Even had Plaintiff not chosen to voluntarily dismiss the first case, the Court would likely have found that Defendant had taken too narrow a viewpoint of Plaintiff's potential strategy, and also had not not demonstrated that Plaintiff is guilty of any "fraud." Initially, it is obvious that Ms. Carter is, under the allegations, a joint tortfeasor along with Columbia. Plaintiff has a legitimate strategic point in wanting both of these Defendants to be named as responsible party defendants, and to be present or represented at a jury trial. Given that the present case is now the only existing case against Defendants Columbia and Ms. Carter arising out of the drowning accident, the Court finds that the claims brought against Ms. Carter are certainly colorable.
Given the peculiarities of the Pennsylvania Rules of Civil Procedure requiring the initiation of a new lawsuit, it was not unreasonable or "fraudulent" for Plaintiff to name Ms. Carter in the second suit as well as in the first -- indeed, doing so shows consistency of theory more so than any "fraud." It is quite possible that Plaintiff knew that the defense would attempt to remove the second lawsuit and to hope for a judicial ruling that the naming of Ms. Carter would be considered fraudulent (or that she was a "nominal" defendant), and that the case would remain in federal court, i.e., that Defendant would be able to convince a federal judge that the removal was proper. Plaintiff cannot predict the outcome of a motion to remand with assurance. Naming Ms. Carter as a Defendant in the second case was a legitimate legal strategy because under that situation, there would have been two cases pending, one in state court and one in federal court; Plaintiff had a right to have Ms. Carter as a party-even purportedly as a "nominal" party-in this federal case because it was possible that the federal case would proceed to trial and judgment more quickly than the state court case. Nevertheless, these issues were mooted by the dismissal of Plaintiff's first case.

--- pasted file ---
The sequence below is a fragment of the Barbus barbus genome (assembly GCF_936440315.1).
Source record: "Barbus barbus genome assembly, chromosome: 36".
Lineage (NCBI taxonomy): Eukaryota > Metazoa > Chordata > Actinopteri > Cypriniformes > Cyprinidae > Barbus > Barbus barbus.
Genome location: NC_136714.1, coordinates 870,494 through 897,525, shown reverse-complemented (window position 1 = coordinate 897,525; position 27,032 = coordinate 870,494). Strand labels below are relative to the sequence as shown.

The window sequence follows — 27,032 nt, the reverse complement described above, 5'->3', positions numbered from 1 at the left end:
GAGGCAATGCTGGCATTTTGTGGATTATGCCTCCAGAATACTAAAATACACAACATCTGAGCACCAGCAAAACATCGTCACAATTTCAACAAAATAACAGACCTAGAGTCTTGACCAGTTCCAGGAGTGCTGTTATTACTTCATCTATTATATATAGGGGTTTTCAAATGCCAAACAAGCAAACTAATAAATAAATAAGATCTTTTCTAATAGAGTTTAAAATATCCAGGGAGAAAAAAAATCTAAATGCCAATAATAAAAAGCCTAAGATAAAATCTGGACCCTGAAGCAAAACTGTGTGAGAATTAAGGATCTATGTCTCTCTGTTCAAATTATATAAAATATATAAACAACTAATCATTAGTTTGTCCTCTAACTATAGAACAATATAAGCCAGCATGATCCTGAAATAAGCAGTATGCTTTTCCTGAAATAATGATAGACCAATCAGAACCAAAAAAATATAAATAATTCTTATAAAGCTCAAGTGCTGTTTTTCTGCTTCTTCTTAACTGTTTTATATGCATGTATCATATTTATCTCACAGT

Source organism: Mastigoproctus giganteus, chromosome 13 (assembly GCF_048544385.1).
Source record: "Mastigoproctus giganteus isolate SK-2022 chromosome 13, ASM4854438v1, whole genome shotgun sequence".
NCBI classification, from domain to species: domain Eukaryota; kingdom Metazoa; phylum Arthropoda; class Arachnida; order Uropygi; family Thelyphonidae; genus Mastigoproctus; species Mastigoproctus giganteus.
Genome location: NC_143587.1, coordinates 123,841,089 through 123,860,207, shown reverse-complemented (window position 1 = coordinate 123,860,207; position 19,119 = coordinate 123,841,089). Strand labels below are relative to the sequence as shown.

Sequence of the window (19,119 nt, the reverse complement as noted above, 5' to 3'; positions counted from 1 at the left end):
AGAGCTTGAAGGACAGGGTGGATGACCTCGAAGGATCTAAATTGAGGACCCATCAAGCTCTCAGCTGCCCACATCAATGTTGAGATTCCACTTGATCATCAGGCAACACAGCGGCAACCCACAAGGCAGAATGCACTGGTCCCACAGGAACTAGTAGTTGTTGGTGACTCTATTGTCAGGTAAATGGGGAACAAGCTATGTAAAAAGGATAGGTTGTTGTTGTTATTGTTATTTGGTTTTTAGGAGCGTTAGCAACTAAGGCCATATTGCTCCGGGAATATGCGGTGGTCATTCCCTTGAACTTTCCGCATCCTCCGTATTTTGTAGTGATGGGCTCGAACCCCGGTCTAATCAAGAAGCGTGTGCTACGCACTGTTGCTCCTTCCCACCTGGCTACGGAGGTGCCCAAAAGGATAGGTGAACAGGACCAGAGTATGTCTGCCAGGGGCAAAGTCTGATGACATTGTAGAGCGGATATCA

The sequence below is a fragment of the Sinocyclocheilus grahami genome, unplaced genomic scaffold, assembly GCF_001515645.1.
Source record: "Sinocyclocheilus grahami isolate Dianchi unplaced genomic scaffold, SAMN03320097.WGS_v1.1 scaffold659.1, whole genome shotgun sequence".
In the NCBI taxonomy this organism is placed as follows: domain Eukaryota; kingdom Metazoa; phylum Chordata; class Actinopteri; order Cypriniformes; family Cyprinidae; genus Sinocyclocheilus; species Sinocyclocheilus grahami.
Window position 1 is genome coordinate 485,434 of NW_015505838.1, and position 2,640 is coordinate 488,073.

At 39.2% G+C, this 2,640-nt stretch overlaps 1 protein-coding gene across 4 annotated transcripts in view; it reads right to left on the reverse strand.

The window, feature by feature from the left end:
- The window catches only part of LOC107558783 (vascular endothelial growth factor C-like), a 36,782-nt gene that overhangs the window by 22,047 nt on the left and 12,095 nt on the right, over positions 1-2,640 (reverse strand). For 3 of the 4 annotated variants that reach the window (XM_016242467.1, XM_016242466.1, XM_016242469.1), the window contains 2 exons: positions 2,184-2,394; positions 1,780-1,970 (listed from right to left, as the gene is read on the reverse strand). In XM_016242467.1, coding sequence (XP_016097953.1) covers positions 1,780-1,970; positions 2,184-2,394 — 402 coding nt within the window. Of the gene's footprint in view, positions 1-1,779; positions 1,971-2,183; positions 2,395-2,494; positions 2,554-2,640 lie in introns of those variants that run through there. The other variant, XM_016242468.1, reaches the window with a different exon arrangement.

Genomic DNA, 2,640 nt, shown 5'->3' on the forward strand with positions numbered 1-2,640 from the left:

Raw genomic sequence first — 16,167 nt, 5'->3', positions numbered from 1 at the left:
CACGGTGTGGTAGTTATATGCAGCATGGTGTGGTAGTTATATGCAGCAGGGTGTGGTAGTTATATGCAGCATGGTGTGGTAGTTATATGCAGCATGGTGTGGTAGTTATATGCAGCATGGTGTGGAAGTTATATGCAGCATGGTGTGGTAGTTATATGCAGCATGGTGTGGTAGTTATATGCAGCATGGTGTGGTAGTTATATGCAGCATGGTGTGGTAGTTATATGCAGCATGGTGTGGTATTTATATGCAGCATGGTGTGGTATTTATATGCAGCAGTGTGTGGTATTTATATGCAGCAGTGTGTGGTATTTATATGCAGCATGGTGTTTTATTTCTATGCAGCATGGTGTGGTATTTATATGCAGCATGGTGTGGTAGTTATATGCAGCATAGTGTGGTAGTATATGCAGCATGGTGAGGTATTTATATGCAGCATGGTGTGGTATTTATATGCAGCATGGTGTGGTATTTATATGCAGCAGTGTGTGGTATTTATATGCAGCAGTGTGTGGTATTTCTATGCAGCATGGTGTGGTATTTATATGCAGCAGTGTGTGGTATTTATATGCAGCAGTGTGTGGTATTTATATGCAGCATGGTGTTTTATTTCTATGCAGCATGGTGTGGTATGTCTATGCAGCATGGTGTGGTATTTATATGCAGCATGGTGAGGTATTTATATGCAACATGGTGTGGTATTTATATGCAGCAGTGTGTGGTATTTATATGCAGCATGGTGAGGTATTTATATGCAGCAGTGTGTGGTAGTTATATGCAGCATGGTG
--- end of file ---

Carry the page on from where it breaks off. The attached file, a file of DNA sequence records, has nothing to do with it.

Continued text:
This Court will not make suppositions about Plaintiff's attorney's strategy, nor so lightly infer fraud when there is no evidence of fraud. Indeed, the Court notes that in Plaintiff's initial brief, she stated that she "has every intention of proceeding against Ms. Carter. Indeed, the fact that Plaintiff has filed multiple lawsuits against Ms. Carter indicates just how serious Plaintiff is about pursuing these claims." (Pl.'s Mot. for Remand and Costs 7-8.) Given that the present case is now the only case in which Plaintiff assets claims against Ms. Carter, keeping the case in federal court would be improper because there is no diversity, the standard of fraudulent joinder has not been met, and Defendants ignore legitimate strategic decisions previously made by Plaintiff's counsel.
Plaintiff has also moved for costs, expenses, and attorneys fees, which will be denied. While the parties' briefing did not cite case law on this issue, the Court's own inquiry indicates that it would be inappropriate to award costs, expenses, and attorneys fees against Defendants or defense counsel, who are entitled to raise this issue without liability for sanctions. The United States Supreme Court has stated that the "standard for awarding fees should turn on the reasonableness of the removal," and that "[a]bsent unusual circumstances, courts may award attorney's fees under § 1447(c) only where the removing party lacked an objectively reasonable basis for seeking removal. . . . [W]hen an objectively reasonable basis exists, fees should be denied." Martin v. Franklin Capital Corp., 546 U.S. 132, 141 (2005). Here, it was objectively reasonable for defense counsel to seek removal to federal court, as defense counsel was entitled to assert that jurisdiction was proper in this Court. Accordingly, Plaintiff's motion for remand is granted, but Plaintiff's motion for costs, expenses, and attorney's fees will be denied.